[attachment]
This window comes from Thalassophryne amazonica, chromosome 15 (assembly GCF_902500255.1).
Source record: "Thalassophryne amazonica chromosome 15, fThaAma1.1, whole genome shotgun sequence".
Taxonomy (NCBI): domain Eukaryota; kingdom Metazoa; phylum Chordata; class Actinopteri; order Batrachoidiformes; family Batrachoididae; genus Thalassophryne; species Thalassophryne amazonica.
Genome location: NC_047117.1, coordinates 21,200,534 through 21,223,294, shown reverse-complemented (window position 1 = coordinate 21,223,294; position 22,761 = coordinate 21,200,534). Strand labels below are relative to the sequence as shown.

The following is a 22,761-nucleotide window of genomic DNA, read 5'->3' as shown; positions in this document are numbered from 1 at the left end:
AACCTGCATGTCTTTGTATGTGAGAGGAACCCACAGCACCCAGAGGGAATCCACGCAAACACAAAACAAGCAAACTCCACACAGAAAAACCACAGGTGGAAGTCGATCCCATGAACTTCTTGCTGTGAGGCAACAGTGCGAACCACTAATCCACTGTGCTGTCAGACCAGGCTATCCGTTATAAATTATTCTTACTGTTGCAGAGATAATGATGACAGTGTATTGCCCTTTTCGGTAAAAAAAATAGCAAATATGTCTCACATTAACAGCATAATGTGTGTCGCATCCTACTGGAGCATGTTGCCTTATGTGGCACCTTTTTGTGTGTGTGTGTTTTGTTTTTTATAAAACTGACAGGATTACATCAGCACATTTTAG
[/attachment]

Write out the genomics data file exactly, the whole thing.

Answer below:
This window comes from Thalassophryne amazonica, chromosome 15 (assembly GCF_902500255.1).
Source record: "Thalassophryne amazonica chromosome 15, fThaAma1.1, whole genome shotgun sequence".
Taxonomy (NCBI): domain Eukaryota; kingdom Metazoa; phylum Chordata; class Actinopteri; order Batrachoidiformes; family Batrachoididae; genus Thalassophryne; species Thalassophryne amazonica.
Genome location: NC_047117.1, coordinates 21,200,534 through 21,223,294, shown reverse-complemented (window position 1 = coordinate 21,223,294; position 22,761 = coordinate 21,200,534). Strand labels below are relative to the sequence as shown.

The following is a 22,761-nucleotide window of genomic DNA, read 5'->3' as shown; positions in this document are numbered from 1 at the left end:
AACCTGCATGTCTTTGTATGTGAGAGGAACCCACAGCACCCAGAGGGAATCCACGCAAACACAAAACAAGCAAACTCCACACAGAAAAACCACAGGTGGAAGTCGATCCCATGAACTTCTTGCTGTGAGGCAACAGTGCGAACCACTAATCCACTGTGCTGTCAGACCAGGCTATCCGTTATAAATTATTCTTACTGTTGCAGAGATAATGATGACAGTGTATTGCCCTTTTCGGTAAAAAAAATAGCAAATATGTCTCACATTAACAGCATAATGTGTGTCGCATCCTACTGGAGCATGTTGCCTTATGTGGCACCTTTTTGTGTGTGTGTGTTTTGTTTTTTATAAAACTGACAGGATTACATCAGCACATTTTAG